NUMAlink is a high-speed low-latency switched fabric computer bus used as a shared memory computer cluster processor interconnection in Silicon Graphics computer systems. NUMAlink was developed by SGI for their SGI Origin and SGI Onyx systems. It was initially branded as "CrayLink" during SGIs ownership of the Cray Computer Corporation.
For computer clusters, low latency of the interconnect is often more important to overall performance than overall bandwidth. This is more an issue for applications that pass small messages. For instance, gigabit Ethernet has performance on the order of 100 MB/s, but typical latencies of 30 usecs even for one-word messages. This is due to the overhead of the Ethernet protocol stack, which has to encapsulate the message in a standardized package and then unpack it at the far end.
NUMAlink, like other products aimed as the same market space, attempt to improve performance by dramatically reducing the packet overhead. Typically this is accomplished by using a much smaller minimum packet size, and using circuit switched networks that do not have to be actively routed during transport (the route is set up only once). SGI claims particularly impressive numbers for NUMAlink, stating that the typical short-message overhead is only 1 usec, half that of competing systems.
Latency directly effects the "efficiency" of a system, one of the important measures used in Linpack for benchmarking supercomputer installations. NUMAlink offered an average of 84% efficiency on the TOP500 list, while QsNet and Infiniband reached 75%, Myrinet 63%, and 59% for gigabit ethernet.
Moreover, NUMAlink is extremely fast. The basic system offers 3.2 GB/s unidirectionally, about twice that of most similar systems, and 32 times that of gigabit ethernet. Fully expanded InfiniBand systems, that is "quad-rate 12X" systems, offer up to 12 GB/s, but it appears no such solution is actually in use.
The following excerpt is taken from an archived copy of an SGI web page (see References, below) and refers to the NUMAlink 4 interconnect:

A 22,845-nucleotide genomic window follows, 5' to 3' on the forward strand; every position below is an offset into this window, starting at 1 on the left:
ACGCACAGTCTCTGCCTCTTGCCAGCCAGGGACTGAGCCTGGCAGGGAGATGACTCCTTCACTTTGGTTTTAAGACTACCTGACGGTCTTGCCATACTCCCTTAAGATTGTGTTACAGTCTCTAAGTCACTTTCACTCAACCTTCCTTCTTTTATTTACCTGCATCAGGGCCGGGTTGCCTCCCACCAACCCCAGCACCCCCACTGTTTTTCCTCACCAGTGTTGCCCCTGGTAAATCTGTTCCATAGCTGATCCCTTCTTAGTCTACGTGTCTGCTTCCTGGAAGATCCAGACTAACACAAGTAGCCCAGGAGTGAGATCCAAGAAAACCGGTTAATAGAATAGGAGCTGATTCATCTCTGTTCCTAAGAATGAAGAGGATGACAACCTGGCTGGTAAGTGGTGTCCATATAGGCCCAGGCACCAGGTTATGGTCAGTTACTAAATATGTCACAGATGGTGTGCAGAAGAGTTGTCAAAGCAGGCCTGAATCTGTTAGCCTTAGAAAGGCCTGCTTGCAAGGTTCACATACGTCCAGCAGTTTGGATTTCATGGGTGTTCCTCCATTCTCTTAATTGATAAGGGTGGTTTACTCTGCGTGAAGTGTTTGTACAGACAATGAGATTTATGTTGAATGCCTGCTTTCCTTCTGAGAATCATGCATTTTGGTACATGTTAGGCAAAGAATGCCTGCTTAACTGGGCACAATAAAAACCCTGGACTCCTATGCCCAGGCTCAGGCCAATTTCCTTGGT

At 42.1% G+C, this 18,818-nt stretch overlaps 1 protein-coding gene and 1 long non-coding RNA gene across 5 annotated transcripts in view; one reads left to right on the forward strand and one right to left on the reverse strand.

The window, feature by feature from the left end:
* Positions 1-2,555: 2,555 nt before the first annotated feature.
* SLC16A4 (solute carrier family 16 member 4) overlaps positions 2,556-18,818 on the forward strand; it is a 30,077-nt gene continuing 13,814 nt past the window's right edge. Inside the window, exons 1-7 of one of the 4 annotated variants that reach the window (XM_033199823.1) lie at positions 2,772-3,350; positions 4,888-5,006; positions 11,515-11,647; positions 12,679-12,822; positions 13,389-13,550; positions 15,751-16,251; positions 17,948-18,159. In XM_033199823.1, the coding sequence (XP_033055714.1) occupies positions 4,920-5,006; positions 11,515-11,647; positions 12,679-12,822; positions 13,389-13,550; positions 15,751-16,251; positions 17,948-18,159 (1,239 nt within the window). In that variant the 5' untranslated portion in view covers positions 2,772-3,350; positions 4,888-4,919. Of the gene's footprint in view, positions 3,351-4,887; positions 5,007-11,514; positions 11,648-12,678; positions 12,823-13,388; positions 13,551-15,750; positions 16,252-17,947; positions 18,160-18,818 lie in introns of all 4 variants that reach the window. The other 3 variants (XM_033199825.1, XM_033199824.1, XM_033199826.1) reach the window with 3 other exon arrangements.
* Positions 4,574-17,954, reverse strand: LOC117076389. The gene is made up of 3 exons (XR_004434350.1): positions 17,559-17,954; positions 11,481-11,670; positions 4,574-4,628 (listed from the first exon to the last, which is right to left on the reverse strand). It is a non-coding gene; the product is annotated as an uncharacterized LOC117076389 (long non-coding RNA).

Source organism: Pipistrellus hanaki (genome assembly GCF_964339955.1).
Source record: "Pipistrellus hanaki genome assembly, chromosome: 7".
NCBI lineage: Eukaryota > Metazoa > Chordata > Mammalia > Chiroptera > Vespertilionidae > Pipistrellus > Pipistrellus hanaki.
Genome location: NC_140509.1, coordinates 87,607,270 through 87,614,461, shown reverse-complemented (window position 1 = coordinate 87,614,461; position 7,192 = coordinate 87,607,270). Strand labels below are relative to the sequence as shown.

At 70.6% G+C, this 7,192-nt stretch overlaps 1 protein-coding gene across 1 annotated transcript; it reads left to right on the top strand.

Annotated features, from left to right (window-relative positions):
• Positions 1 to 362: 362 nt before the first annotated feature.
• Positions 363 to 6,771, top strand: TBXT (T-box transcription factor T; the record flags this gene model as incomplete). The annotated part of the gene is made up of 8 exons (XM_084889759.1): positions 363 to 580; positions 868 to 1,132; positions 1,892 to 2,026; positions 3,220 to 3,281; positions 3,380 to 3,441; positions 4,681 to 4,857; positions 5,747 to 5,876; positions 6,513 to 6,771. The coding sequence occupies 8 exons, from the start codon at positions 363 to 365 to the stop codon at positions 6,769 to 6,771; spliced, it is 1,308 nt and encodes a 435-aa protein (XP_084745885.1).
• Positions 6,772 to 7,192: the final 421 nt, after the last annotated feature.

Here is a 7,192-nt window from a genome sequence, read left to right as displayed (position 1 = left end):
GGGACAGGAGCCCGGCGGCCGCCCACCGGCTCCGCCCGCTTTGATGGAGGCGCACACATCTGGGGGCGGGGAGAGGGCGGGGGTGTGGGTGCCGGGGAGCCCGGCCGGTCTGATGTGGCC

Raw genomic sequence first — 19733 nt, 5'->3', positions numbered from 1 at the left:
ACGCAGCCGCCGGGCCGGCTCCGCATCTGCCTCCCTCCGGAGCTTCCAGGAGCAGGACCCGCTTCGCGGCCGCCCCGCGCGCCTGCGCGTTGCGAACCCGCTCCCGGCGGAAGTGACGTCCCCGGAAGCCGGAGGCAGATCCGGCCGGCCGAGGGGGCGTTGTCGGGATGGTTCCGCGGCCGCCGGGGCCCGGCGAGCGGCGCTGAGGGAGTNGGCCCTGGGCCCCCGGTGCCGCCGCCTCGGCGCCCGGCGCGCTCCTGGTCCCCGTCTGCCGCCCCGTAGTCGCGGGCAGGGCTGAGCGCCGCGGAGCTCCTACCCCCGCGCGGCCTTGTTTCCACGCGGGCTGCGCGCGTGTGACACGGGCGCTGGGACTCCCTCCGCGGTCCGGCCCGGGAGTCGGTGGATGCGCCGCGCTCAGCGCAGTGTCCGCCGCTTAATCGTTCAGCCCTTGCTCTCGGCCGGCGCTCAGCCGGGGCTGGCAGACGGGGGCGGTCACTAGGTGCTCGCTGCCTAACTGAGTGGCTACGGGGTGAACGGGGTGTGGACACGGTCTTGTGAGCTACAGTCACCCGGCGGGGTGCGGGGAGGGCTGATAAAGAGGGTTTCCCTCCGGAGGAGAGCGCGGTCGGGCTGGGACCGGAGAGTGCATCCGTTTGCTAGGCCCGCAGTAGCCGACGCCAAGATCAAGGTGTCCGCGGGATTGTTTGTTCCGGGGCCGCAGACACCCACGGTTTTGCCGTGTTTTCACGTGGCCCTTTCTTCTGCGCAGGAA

Data crosses over an SGI NUMAlink switch, round-trip, in as little as 50 nanoseconds—less time than it takes a beam of light to travel 50 feet—compared to 10,000 nanoseconds or more with many commodity clustering interconnects. Furthermore, SGI NUMAlink technology is the only interconnect that provides global shared memory between cluster nodes.
The industry-leading performance of NUMAlink interconnect technology is clear when comparing bandwidth and latency characteristics to other interconnects (Table 1). This translates into better system performance in MPI applications as well as industry standard system benchmarks, such as Linpack (Table 2).
|Technology||Vendor|| MPI Latency
(usec, short message)
| Bandwidth per link|
|NUMAlink 4 (Altix)||SGI||1||3200|
|RapidArray (XD1)||Cray||1.8||2000 (1)|
|QsNet II||Quadrics||2||900 (2)|
|High Performance Switch||IBM||5||1000 (4)|
|Myrinet XP2||Myricom||5.7||495 (5)|
|SP Switch 2||IBM||18||500 (6)|
Bandwidth per link citations are from the following sources:
1. http://www.cray.com/products/xd1/index.html#RapidArrayInterconnect 2. http://doc.quadrics.com/Quadrics/QuadricsHome.nsf/DisplayPages/81DD13F71CFD762580256EAD0010AA75/$File/Performance.pdf 3. http://nowlab.cis.ohio-state.edu/projects/mpi-iba/ 4. http://publib-b.boulder.ibm.com/Redbooks.nsf/f338d71ccde39f08852568dd006f956d/55258945787\efc2e85256db00051980a?OpenDocument 5. http://www.myricom.com/myrinet/performance/ 6. http://www-1.ibm.com/servers/eserver/pseries/hardware/whitepapers/sp_switch_perf.pdf
|System/interconnect|| Avg. Linpack efficiency
for 256P system, %*
| Sample size, number of|
systems on list*
|SGI Altix/NUMAlink 4||84||14|
|Various/Infiniband||75||3 (one system @288P)|
- Linpack Rmax/Rpeak for 256P systems listed on November, 2004 Top 500 list - see www.top500.org
There was no NUMAlink 1, as SGI's engineers deemed the system interconnect used in the Stanford DASH multicomputer to be the first generation NUMAlink interconnect.
NUMAlink 2 is the second generation of the interconnect, introduced in 1996 and used in the Onyx2 visualization systems, the Origin 200 and the Origin 2000 servers and supercomputers. The NUMAlink 2 interface was the Hub ASIC. NUMAlink 2 is capable of 1.6 GB/s of peak bandwidth through two 800 MB/s, PECL 400 MHz 16-bit unidirectional links.
NUMAlink 3 is the third generation of the interconnect, introduced in 2000 and used in the Origin 3000 and Altix 3000. NUMAlink 3 is capable of 3.2 GB/s of peak bandwidth through two 1.6 GB/s unidirectional links.
NUMAlink 4 is the fourth generation of the interconnect, introduced in 2004 and used in the Altix 4000. NUMAlink 4 is capable of 6.4 GB/s of peak bandwidth through two 3.2 GB/s unidirectional links.
NUMAlink 5 is the fifth generation of the interconnect, introduced in 2009 and used in the Altix UV series. NUMAlink 5 is capable of 15 GB/s of peak bandwidth through two 7.5 GB/s unidirectional links.
- SGI NUMAlink Interconnect Fabric (courtesy Archive.org)
- Lenoski, D. et al, The Stanford DASH Multiprocessor, IEEE Computer Vol 25 Issue 3, 06 August 2002
- Joseph Heinrich, Origin and Onyx2 Theory of Operations Manual, 007-3439-002, Silicon Graphics.
- SGI NUMAlink White Paper, 3771, March 2005, Silicon Graphics
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